By Nafissatou Ndiaye, illustrations by Zhanné Easter

In Bravery is in Us, Coumba Saq’s school project on her family’s history turns into a magical mission to discover her ancestral gifts. Author Nafissatou Ndiaye and illustrator Zhanné Easter provide readers with a rich and vibrant lesson on bravery and self-discovery. -KR

Making Friends

By Sofia Wang, illustrations by Natalia Anciso

In Making Friends, author Zofia Wang recalls the early stages of the pandemic to discuss the challenges of making friends. As the main character Zofia becomes acclimated to her new school, she learns how to open up and build lasting relationships during tough times. -KR

Making Friends by Sofia Wang. Photo by Robbie Sweeny courtesy of Chapter 510.

The Man in the Black Trench Coat 

By Emily Cho, illustrated by Mara Ramirez

The Man in the Black Trench Coat is full of mystery, starting with a man wearing a trench coat who drops a photo of the protagonist, Ellie, on a train. Ellie is a girl with the superpower of invisibility and a mysterious family background—and she could be in danger The concise story is action-packed, leaving readers wanting for the sequel. -MC

The Ghost Detective

By Ka’tara Jackson, illustrations by ColB

Ka’tara Jackson weaves a dark and thrilling tale in this supernatural detective story. The main character Jason W wakes up to find himself dead, murdered because he was getting too close to the truth of a cruel tragedy at the local hospital. The only person who can see him is the hospital receptionist, and together they confront the evil forces at work in their community. Ka’tara Jackson could easily become a great supernatural thriller writer; keep your eyes open for her work in the future! The evocative character art by illustrator ColB is a great pairing. -SR

Chubby: The Last Salmon Catcher

By Jaylen Perry, illustrated by Felicia Hoshino

The fantastical storybook, Chubby: The Last Salmon Catcher, is the tale of an innocent puppy who catches a fish that gives superpowers. The book is full of funny dialogue and lessons about human nature. In the end, goodness and friendship win. Go on a magical journey, with illustrations by Felicia Hoshino, who brings the dog friends to life, through this amazing story. -MC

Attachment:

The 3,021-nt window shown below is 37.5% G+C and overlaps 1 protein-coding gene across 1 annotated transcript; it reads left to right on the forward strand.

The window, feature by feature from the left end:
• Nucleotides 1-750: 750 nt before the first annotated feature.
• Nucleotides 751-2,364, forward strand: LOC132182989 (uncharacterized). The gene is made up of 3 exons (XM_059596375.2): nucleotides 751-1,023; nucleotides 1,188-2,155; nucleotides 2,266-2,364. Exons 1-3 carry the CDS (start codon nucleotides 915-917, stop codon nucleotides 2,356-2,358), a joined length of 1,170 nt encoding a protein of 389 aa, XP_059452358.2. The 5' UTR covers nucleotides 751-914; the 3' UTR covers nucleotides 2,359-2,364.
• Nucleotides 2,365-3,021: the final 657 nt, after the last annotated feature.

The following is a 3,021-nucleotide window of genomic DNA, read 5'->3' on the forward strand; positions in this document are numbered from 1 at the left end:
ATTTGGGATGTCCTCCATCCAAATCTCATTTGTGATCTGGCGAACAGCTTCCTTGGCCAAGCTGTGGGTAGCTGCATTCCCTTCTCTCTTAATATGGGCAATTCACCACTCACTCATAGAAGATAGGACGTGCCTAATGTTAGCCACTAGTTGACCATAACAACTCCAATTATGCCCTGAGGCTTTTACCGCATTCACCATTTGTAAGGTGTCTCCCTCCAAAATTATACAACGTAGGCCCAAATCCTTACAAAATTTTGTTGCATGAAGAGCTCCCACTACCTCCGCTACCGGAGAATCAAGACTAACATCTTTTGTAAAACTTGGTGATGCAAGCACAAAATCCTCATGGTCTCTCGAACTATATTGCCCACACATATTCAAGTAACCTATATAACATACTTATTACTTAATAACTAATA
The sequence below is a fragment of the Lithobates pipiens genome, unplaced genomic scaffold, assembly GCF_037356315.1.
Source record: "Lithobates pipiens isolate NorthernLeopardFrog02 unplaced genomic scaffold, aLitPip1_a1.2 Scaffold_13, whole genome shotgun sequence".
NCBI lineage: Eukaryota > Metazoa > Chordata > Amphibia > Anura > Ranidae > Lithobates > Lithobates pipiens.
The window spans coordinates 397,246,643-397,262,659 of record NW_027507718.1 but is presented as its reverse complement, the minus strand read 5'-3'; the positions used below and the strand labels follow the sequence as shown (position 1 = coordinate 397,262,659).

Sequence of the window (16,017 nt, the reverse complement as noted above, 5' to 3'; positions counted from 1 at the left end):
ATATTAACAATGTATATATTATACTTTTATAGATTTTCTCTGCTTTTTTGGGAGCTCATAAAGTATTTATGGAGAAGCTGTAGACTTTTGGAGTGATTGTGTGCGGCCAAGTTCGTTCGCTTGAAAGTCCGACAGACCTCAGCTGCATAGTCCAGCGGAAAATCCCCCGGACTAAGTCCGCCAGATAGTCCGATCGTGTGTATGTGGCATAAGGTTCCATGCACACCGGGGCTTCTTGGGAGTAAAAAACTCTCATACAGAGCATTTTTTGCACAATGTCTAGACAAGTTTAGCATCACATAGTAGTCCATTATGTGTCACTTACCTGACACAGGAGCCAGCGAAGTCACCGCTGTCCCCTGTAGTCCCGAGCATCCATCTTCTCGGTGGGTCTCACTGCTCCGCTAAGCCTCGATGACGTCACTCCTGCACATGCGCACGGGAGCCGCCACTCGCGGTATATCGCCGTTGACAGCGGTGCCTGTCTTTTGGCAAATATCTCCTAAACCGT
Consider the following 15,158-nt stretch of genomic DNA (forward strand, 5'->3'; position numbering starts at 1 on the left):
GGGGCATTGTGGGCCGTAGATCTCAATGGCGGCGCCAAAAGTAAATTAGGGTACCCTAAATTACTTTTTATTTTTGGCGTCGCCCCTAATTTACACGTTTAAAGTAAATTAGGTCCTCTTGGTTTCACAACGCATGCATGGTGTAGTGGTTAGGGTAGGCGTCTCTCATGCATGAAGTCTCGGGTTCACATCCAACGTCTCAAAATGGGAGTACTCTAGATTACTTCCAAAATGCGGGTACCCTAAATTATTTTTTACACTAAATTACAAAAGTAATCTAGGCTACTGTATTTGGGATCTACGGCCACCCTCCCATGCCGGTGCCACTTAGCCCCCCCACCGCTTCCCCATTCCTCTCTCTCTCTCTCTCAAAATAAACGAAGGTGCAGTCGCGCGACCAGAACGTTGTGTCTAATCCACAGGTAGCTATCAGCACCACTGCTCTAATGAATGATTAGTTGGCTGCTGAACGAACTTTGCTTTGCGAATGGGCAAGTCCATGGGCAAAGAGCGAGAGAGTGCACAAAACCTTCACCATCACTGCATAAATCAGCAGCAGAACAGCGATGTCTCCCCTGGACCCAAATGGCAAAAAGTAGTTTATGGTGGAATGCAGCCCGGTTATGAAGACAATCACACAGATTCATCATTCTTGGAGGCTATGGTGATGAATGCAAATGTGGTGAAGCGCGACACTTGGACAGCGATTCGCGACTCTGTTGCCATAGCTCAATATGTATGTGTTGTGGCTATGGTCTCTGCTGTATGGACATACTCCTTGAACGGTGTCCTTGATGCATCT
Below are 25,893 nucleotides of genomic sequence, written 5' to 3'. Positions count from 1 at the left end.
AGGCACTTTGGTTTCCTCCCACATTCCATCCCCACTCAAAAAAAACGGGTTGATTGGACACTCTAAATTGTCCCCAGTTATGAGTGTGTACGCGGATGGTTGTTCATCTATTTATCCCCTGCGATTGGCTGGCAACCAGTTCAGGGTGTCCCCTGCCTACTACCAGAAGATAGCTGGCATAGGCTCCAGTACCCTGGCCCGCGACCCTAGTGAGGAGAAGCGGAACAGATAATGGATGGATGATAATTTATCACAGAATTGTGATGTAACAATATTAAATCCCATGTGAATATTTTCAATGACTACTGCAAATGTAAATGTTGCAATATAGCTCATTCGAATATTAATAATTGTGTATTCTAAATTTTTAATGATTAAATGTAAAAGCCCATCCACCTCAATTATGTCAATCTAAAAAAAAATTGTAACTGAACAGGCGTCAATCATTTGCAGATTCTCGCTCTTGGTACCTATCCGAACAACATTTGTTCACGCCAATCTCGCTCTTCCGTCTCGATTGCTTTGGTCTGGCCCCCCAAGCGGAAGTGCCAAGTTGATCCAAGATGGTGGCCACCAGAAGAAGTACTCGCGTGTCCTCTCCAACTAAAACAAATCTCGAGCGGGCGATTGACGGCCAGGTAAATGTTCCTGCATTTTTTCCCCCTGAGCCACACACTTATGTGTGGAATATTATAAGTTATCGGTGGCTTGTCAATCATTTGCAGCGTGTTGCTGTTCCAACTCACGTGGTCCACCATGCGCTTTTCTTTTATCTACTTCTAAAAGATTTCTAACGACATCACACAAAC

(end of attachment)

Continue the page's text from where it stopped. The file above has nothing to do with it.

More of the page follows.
The Missing Case of Rose Gutierrez

By Sarah Guerrero, illustrated by Kanya Abe

A young middle school girl goes through life as a student while investigating the disappearance of her best friend, who went missing on their shared birthday. She drums up support from fellow classmates, and, using their detective skills and teamwork, plus the help of some adults, solves the mystery in this chapter book. -MC

The Missing Boy 

By Christian Veasey, illustrated by Lawrence Lindell

A group of friends saves up money for a fun-filled trip of a lifetime to Vegas. But, one of them goes missing. The whodunnit chapter-book story is full of clues, pool time, and eating at waffle restaurants. Finally, the ending shows that one or more friends from the group brought the mischief upon themselves. -MC

The Ghost Guardian

By Su Myet Tun, illustrated by Kamakshi Duvvuru

A girl named Sky who passed away in a fire turns into her best friend Alex’s guardian over the years, making sure she does not get hurt. Many years later, Alex returns the favor by helping a young girl who reminds her of Sky. The remarkable fictional story takes us through decades of friendship, showing that even after we leave this world, we are not forgotten by our loved ones. -MC

Momo Chang is the alumni coordinator for Oakland Voices, a project of the Maynard Institute for Journalism Education, and a freelance writer based in the East Bay.